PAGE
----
No, this isn’t Pat Kenny asking Colin Sweetman what he’d like to eat – it’s merely his comparison between radio and television presenting…

Interviewing someone who himself has been interviewing for as long as I have been alive is a bit strange, to say the least. Twenty-one years gives you the feeling that turning interviewer into interviewee will prove a bit ironic, if not judicial.

Of course, some people find Pat Kenny a bit disagreeable: particularly after the controversy over asserting squatters rights on his Gorse Hill garden, but also – and for the most part – for his interviewing style on iconic Irish broadcasts such as Today Tonight and The Late Late Show.

But I’m not such a person as would throw the first stone here. After two years of interviewing people part-time (and usually through the medium of a phone call rather than in person), I prefer to say that Kenny does a really good job, considering the circumstances. The only thing I can accuse him of is not using as much tact on television as he does on radio, and I’m sure there are reasons for this.

“Television is always more difficult because there’s always a lot more stuff going on around you,” is Kenny’s more than acceptable response to this. “I mean, before you actually do a programme there are lights, cameras, microphones, earpieces in my ear, makeup, wardrobe… all that sort of stuff. But with radio, you literally just roll in, and if you roll in at a minute to 10… you’re on time! But if it’s four minutes past ten, you’re late.”

But I doubt – and Kenny confirms – that the working hours aren’t the best part of radio presenting: “You could be in your pyjamas, your slippers, and you’re on radio. Television takes no prisoners.”

But that’s just the impact the medium has on the presenter. What most people fail to consider is that airing a weekly show on a Friday night – a night more prone to being spent in a nightclub – is difficult in terms of celebrity pulling power. “The tyranny of the Late Late was that you had to find somebody who was interesting, and who were available to be in Dublin on a Friday night. You know, that is the big challenge. If you’re in London, there’s no shortage of people, you’ll always find guests – but in Dublin you’ve got to persuade people to make the jump across if they’re international stars, and that can be hard.”

So here I can make the not-very-bold assumption that giving up your Friday night for ten years, while trying to build up a rapport with current celebrities throughout the other weekdays, can be a very strenuous activity. At least it pays handsomely.

Kenny reckons he got out of the Late Late at the right time, however, carefully avoiding the image which appears at the mention of Gay Byrne’s name, and choosing to return to his current affairs roots in hosting The Frontline, RTÉ’s successor to Questions & Answers.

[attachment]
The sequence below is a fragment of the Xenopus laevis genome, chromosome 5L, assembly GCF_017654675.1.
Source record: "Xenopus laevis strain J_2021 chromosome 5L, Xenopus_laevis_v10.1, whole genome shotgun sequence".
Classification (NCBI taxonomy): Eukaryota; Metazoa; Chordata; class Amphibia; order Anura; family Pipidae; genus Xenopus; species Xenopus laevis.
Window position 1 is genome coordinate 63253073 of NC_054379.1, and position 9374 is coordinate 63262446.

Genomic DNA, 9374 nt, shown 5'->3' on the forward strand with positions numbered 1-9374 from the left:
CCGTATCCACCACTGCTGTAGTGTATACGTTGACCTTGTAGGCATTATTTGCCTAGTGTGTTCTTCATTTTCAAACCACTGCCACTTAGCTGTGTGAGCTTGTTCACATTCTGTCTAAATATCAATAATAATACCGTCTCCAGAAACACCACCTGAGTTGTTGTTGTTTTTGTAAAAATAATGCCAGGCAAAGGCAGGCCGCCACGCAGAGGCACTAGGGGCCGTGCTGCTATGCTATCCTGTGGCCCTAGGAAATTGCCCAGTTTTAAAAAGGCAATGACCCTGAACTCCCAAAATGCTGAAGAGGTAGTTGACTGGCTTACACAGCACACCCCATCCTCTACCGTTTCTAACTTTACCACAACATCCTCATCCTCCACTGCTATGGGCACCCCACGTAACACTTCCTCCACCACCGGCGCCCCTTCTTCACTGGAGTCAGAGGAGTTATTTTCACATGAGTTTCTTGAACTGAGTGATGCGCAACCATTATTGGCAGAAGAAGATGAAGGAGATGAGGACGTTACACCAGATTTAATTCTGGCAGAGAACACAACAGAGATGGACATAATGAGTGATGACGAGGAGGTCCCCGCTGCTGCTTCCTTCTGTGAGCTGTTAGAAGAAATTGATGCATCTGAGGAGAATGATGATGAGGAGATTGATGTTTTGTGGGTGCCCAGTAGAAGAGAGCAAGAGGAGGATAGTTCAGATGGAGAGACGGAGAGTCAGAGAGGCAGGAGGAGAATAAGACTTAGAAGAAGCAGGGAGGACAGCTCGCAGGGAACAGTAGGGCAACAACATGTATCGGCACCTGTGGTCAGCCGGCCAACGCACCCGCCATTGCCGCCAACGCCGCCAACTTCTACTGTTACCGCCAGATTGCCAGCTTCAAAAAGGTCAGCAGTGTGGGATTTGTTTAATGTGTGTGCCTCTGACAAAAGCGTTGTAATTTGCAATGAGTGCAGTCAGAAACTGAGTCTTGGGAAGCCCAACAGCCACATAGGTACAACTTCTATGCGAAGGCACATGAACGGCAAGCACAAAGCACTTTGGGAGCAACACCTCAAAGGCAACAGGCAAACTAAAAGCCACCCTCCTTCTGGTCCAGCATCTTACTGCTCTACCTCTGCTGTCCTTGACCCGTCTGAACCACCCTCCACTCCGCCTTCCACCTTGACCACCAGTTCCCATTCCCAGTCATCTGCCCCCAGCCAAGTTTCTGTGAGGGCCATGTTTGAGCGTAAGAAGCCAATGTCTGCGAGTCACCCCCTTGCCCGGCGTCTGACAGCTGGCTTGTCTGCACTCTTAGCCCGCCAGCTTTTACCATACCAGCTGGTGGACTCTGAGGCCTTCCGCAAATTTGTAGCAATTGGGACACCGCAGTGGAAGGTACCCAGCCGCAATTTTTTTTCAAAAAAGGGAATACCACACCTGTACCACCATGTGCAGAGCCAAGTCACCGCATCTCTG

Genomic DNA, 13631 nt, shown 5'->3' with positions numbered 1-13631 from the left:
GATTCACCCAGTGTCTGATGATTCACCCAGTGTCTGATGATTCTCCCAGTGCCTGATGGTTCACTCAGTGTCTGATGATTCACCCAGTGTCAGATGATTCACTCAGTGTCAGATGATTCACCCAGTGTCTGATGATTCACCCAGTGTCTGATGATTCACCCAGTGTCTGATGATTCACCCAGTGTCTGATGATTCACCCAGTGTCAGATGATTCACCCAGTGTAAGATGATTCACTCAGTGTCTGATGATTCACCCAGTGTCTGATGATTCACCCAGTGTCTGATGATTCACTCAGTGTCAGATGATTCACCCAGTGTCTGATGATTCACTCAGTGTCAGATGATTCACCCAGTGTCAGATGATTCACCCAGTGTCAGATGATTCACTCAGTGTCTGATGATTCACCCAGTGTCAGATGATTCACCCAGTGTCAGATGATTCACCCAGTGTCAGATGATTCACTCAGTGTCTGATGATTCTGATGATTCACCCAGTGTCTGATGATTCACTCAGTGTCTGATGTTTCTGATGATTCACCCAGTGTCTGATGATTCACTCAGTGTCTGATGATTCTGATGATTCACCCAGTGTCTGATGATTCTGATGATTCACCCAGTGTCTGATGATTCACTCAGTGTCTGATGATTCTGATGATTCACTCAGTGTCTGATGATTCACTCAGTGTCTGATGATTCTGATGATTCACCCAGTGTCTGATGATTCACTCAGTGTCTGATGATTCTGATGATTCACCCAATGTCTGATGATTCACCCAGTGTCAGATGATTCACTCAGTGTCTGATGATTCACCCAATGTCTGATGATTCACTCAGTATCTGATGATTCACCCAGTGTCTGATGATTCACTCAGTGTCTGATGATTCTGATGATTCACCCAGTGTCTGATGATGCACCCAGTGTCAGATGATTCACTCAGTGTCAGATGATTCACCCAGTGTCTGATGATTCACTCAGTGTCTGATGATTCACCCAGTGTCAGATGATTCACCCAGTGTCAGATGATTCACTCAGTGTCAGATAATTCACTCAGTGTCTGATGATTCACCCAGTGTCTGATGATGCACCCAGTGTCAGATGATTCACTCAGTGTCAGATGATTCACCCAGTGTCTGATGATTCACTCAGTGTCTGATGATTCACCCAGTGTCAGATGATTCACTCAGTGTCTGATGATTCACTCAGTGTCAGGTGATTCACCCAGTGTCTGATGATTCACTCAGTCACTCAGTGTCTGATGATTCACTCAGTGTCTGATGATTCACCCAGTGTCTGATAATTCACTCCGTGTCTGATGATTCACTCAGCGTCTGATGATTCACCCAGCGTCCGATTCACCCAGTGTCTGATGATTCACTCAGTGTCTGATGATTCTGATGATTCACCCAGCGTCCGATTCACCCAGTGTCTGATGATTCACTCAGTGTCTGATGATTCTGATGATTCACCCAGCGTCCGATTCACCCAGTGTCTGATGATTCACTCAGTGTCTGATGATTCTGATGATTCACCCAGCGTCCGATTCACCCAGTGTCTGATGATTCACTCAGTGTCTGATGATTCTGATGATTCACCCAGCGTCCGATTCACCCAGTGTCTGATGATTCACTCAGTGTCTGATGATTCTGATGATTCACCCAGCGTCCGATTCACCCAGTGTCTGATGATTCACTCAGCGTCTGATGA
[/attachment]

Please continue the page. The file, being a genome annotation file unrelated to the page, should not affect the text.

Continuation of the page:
But why did he do it? “These shows are different phases in my life,” he contemplates. “I used to do a lot of politics before, on a programme calledToday Tonight, and I never anticipated that I’d be gone to talkshows for 21 years. I mean, I saw that as maybe a five or six-year venture. But then Kenny Live took off, and then the Late Late.”

Kenny simply saw 21 years as a long time to be doing the same thing. “I didn’t want to be doing it so long that he couldn’t end up doing something else, and I’m happy now with Frontline.”

Not to make it seem like the Late Late was his show, but I have to ask: how does Pat Kenny think Ryan Tubridy compares? “I think he’s doing very well. From his point of view, I don’t know how he’s feeling about the demands that it makes, because it’s not just doing the show – it’s doing it every Friday night, 37 shows a year, and maybe not for one or two years but for ten. That’s the measure of the task: how you feel after five or six years.”

In terms of general change, however: “The Late Late Show is like a chameleon. If you go back to Gay’s early years, it was a light summer show. Then it became a forum for national debate. It will change, and if it doesn’t change it will atrophy. The challenge for anybody presenting it – whether it’s Ryan Tubridy or me or Gay – is to try keeping it fresh over the tenure.”

At this, I just shake Pat Kenny’s hand – mostly because I feel that I’m probably not anywhere near his level in terms of interviewing (I need clearer diction, to be honest). Our interview occurred moments after Kenny himself had interviewed one of Ireland’s few billionaires, Denis O’Brien – an interview which, if I’m honest, was abundantly boring. Here’s hoping this interview wasn’t the same.

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